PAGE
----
Fast Food Nation continues to be a fascinating read, and I am showing few signs of my usual decrescendoing interest in non-fiction. Perhaps there's curiosity in the old girl yet. And I must admit I am not as enthralled with the Maugham book as I had hoped to be, but I am going to keep at it before diving into anything new. Of Human Bondage was my favorite book in high school - I think I wanted to rediscover what had made his writing so appealing to me back then.

Finally, I am trying to avoid politics on here because I really would like to respect everyone's individual choices, but I have to say that I have really been enjoying following Montana's senate race. A former music teacher and current lentil farmer running against a former farm & ranch news reporter. I'm saving the topic of my love of farmers for another entry, where I have a whole silo full of things to say about the life of Louis Bromfield, and the livestock and grain reports that used to come from the radio in my grandfather's bathroom every time you turned on the light. For now, though, it's nice to briefly be in touch with a part of the country I don't often pay enough attention to. If you'd like to escape politics for a day, have a look at some of the most interesting pictures related to Montana on Flickr. Pictures like these are definitely making me want to plan a vacation there.



If you live in the United States, don't forget to vote today. I try not to be too critical of anyone, but I have little patience for people who don't vote and then complain about the state of things in this country, no matter which side of the fence they're on.

Personally, I'm going to vote for no more fences...


Better days will haunt you

It was a no-man's land of identity. That time between the angst of Nirvana and the frivolity of Britpop. When we wore long johns under our ripped jeans, but were done streaking our hair with purple. Long after we had written "yr" instead of "your" in the last issue of our zine (all two issues). When our favorite book was Jack Kerouac's The Dharma Bums and we experimented with Super 8 cameras. The last few days when albums really were still all about Side A and Side B.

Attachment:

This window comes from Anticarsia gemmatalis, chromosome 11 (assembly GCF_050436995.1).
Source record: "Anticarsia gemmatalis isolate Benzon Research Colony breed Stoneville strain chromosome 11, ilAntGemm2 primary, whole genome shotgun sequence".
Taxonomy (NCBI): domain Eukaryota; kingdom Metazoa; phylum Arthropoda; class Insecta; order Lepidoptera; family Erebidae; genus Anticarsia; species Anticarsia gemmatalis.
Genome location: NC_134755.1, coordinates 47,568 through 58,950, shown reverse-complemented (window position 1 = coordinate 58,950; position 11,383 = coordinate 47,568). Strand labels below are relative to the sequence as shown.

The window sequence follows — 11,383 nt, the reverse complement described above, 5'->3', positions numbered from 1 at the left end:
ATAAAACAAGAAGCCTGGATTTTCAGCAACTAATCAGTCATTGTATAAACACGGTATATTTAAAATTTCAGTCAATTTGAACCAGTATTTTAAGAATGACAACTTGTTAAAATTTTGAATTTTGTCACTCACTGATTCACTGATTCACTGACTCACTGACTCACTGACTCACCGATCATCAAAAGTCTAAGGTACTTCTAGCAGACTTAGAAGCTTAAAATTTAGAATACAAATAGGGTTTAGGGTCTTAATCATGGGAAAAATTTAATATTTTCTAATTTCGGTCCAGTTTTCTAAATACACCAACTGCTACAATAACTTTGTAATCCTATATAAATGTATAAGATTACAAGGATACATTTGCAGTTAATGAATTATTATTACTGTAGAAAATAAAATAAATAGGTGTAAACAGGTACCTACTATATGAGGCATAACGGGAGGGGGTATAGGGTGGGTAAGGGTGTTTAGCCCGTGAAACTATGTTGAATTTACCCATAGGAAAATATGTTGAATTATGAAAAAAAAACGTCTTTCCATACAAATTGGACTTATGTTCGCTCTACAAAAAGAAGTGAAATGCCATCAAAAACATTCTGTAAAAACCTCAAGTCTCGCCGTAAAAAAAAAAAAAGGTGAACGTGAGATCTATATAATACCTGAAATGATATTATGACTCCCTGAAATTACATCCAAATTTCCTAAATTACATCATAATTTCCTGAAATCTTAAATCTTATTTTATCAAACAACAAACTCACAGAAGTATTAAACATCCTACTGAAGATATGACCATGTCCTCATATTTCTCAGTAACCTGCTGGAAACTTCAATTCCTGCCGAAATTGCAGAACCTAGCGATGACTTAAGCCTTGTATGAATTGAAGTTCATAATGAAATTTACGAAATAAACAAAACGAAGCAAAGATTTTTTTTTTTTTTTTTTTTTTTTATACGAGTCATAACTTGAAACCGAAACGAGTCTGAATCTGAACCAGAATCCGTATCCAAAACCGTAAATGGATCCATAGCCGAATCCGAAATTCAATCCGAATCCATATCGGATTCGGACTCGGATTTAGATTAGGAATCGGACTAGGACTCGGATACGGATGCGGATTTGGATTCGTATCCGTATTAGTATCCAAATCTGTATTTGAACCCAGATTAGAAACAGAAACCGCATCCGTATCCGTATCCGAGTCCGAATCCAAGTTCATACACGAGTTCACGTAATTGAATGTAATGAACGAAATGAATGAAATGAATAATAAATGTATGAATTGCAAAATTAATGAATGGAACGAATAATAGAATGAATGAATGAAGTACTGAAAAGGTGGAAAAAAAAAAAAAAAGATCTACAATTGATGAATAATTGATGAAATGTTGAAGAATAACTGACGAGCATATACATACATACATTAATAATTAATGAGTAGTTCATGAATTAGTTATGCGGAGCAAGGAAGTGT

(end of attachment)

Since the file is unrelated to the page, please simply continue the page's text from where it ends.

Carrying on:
In 1995, I had just returned from a year abroad with an aching to reconnect with everything American I had missed over the year I was away. Cornfields and talk radio. Four-lane highways and convenience stores. In particular, I had a hankering for some really American rock music. That summer, I re-embraced a group of college kids and their insanely gigantic record collections as my friends, acclimatisers, and musical gurus. In high school, they had introduced me to My Bloody Valentine, Th' Faith Healers, Unrest, and The Swirlies ("I think it's time for a little 'Jeremy Parker', my friends").

By the time I returned from my year away, they had moved out of the dorms and into cheap housing filled with second-hand furniture, and it was all about Guided By Voices (or, occasionally, in an early exhibition of pre-hipster irony, The Outfield). The first time I ever heard GBV, I thought it was a lost Beatles or David Bowie album, and I embarrassingly said so. And then I found out they were from Dayton, OH, and couldn't believe my own proximity to such greatness. I loved their delivery of light-spirited anthemic pop melodies as tinny, grit-filled distortions.

Chavez were another band in this vein, a band discovered during that lost summer, on that second-hand plaid couch, playing games of "Asshole" after work, watching the cans of cheap beer pile up on the colonial style coffee table until someone pulled out a guitar.

These moments all came back to me recently thanks to Matador, who have just re-released Chavez's two full-length albums, along with several singles and b-sides, as a 2-CD/1-DVD set. I finally made it to the record store this weekend to pick one up, and it's quite the trip back to 1995, before I settled into the comfort of who I was. Nothing can better explain that feeling than the distorted guitars, maniacally throbbing drums, melodic vocals, and the wistful early-to-mid-nineties-ness of that album cover...

Go read a better review than I could write at Funtime OK (where you can also hear some tracks and find a link to the video for "Break Up Your Band").